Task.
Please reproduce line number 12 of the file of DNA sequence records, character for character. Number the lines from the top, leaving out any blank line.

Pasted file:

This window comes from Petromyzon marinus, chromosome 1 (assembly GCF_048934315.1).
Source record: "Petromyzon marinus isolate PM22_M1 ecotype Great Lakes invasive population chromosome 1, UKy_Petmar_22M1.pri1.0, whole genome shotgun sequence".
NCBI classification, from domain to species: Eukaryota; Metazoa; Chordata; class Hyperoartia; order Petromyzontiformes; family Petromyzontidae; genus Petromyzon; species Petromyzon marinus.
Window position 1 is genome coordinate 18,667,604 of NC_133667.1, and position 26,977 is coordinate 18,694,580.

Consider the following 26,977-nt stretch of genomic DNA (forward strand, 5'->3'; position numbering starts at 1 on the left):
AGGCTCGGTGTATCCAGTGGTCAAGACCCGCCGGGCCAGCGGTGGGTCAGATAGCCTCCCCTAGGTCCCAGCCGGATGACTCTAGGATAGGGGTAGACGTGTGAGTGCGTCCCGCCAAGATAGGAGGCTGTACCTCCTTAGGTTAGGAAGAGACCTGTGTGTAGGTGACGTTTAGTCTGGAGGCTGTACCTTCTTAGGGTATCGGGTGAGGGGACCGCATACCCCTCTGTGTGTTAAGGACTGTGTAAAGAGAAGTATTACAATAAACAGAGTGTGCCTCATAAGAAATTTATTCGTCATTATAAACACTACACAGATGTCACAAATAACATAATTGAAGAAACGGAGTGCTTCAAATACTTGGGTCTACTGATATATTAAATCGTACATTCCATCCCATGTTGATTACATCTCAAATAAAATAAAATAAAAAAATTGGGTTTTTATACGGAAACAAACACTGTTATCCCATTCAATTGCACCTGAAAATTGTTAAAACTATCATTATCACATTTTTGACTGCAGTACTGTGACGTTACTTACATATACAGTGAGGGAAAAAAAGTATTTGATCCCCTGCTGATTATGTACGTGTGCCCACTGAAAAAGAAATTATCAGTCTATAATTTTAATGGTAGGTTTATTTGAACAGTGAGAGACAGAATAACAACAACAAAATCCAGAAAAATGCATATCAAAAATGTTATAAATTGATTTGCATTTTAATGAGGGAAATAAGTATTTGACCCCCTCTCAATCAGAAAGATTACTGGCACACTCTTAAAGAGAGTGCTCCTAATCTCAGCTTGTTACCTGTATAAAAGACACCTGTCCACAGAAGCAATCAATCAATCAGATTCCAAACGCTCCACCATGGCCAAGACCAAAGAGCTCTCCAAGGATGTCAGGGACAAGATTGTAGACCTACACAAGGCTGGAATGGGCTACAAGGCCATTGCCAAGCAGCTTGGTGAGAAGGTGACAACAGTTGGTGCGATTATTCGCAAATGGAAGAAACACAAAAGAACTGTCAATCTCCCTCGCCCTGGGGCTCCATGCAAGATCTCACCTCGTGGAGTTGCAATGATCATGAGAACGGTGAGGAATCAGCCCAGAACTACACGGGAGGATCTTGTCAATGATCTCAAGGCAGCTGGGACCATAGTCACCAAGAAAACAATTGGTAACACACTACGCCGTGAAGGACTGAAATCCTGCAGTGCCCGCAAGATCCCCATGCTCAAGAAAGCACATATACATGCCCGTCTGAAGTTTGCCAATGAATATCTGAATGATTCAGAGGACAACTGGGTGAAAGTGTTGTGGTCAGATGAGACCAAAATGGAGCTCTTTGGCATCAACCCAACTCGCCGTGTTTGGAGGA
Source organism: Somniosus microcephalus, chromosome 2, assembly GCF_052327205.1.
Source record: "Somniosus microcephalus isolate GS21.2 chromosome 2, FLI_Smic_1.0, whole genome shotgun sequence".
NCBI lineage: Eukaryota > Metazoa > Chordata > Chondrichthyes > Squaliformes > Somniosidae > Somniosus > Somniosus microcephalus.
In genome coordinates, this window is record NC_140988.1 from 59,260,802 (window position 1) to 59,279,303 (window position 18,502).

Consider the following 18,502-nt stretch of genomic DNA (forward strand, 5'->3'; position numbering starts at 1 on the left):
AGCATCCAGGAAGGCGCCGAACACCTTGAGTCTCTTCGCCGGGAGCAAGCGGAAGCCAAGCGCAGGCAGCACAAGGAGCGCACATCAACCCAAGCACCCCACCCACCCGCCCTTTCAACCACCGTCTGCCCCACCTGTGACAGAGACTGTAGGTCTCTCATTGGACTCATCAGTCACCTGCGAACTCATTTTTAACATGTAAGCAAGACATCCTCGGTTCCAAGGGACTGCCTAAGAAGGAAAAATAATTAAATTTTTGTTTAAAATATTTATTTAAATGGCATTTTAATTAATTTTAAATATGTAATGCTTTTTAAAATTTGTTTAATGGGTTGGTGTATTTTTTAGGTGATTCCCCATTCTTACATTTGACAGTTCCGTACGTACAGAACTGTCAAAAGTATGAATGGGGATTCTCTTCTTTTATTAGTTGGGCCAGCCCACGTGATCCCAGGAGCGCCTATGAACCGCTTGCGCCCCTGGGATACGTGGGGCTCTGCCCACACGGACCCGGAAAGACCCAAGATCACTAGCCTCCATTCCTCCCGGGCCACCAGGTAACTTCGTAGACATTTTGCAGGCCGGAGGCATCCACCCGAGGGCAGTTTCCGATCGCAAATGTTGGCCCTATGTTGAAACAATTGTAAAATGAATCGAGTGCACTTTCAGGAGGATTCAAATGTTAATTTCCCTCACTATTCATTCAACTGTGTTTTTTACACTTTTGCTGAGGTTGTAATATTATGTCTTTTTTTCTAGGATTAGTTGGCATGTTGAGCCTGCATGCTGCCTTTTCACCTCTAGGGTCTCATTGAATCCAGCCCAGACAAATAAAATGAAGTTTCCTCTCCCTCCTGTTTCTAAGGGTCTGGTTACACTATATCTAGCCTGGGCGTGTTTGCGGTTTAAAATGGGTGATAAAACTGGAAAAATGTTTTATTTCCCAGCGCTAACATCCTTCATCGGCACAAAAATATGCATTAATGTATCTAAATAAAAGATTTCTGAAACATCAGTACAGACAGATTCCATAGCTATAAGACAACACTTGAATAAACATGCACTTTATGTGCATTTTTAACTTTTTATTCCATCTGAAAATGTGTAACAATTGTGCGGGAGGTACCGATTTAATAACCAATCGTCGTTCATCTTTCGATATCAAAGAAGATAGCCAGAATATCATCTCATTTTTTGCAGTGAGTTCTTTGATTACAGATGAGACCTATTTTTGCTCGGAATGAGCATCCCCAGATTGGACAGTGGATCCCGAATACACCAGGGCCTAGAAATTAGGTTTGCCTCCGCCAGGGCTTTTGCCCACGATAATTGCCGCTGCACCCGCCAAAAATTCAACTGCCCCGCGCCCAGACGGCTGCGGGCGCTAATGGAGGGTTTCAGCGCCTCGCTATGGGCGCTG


AGCATCCAGGAAGGCGCCGAACACCTTGAGTCTCTTCGCCGGGAGCAAGCGGAAGCCAAGCGCAGGCAGCACAAGGAGCGCACATCAACCCAAGCACCCCACCCACCCGCCCTTTCAACCACCGTCTGCCCCACCTGTGACAGAGACTGTAGGTCTCTCATTGGACTCATCAGTCACCTGCGAACTCATTTTTAACATGTAAGCAAGACATCCTCGGTTCCAAGGGACTGCCTAAGAAGGAAAAATAATTAAATTTTTGTTTAAAATATTTATTTAAATGGCATTTTAATTAATTTTAAATATGTAATGCTTTTTAAAATTTGTTTAATGGGTTGGTGTATTTTTTAGGTGATTCCCCATTCTTACATTTGACAGTTCCGTACGTACAGAACTGTCAAAAGTATGAATGGGGATTCTCTTCTTTTATTAGTTGGGCCAGCCCACGTGATCCCAGGAGCGCCTATGAACCGCTTGCGCCCCTGGGATACGTGGGGCTCTGCCCACACGGACCCGGAAAGACCCAAGATCACTAGCCTCCATTCCTCCCGGGCCACCAGGTAACTTCGTAGACATTTTGCAGGCCGGAGGCATCCACCCGAGGGCAGTTTCCGATCGCAAATGTTGGCCCTATGTTGAAACAATTGTAAAATGAATCGAGTGCACTTTCAGGAGGATTCAAATGTTAATTTCCCTCACTATTCATTCAACTGTGTTTTTTACACTTTTGCTGAGGTTGTAATATTATGTCTTTTTTTCTAGGATTAGTTGGCATGTTGAGCCTGCATGCTGCCTTTTCACCTCTAGGGTCTCATTGAATCCAGCCCAGACAAATAAAATGAAGTTTCCTCTCCCTCCTGTTTCTAAGGGTCTGGTTACACTATATCTAGCCTGGGCGTGTTTGCGGTTTAAAATGGGTGATAAAACTGGAAAAATGTTTTATTTCCCAGCGCTAACATCCTTCATCGGCACAAAAATATGCATTAATGTATCTAAATAAAAGATTTCTGAAACATCAGTACAGACAGATTCCATAGCTATAAGACAACACTTGAATAAACATGCACTTTATGTGCATTTTTAACTTTTTATTCCATCTGAAAATGTGTAACAATTGTGCGGGAGGTACCGATTTAATAACCAATCGTCGTTCATCTTTCGATATCAAAGAAGATAGCCAGAATATCATCTCATTTTTTGCAGTGAGTTCTTTGATTACAGATGAGACCTATTTTTGCTCGGAATGAGCATCCCCAGATTGGACAGTGGATCCCGAATACACCAGGGCCTAGAAATTAGGTTTGCCTCCGCCAGGGCTTTTGCCCACGATAATTGCCGCTGCACCCGCCAAAAATTCAACTGCCCCGCGCCCAGACGGCTGCGGGCGCTAATGGAGGGTTTCAGCGCCTCGCTATGGGCGCTG